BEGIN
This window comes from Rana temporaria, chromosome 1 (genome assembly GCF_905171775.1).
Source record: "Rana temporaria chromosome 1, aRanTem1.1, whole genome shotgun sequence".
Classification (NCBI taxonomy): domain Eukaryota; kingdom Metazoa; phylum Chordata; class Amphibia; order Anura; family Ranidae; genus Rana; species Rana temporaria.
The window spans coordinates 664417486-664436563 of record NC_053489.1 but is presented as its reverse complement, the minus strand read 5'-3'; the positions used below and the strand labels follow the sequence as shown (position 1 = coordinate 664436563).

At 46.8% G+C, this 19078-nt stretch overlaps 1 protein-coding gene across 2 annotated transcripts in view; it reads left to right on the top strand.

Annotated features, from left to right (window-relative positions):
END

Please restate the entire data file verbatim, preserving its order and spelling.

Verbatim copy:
This window comes from Rana temporaria, chromosome 1 (genome assembly GCF_905171775.1).
Source record: "Rana temporaria chromosome 1, aRanTem1.1, whole genome shotgun sequence".
Classification (NCBI taxonomy): domain Eukaryota; kingdom Metazoa; phylum Chordata; class Amphibia; order Anura; family Ranidae; genus Rana; species Rana temporaria.
The window spans coordinates 664417486-664436563 of record NC_053489.1 but is presented as its reverse complement, the minus strand read 5'-3'; the positions used below and the strand labels follow the sequence as shown (position 1 = coordinate 664436563).

At 46.8% G+C, this 19078-nt stretch overlaps 1 protein-coding gene across 2 annotated transcripts in view; it reads left to right on the top strand.

Annotated features, from left to right (window-relative positions):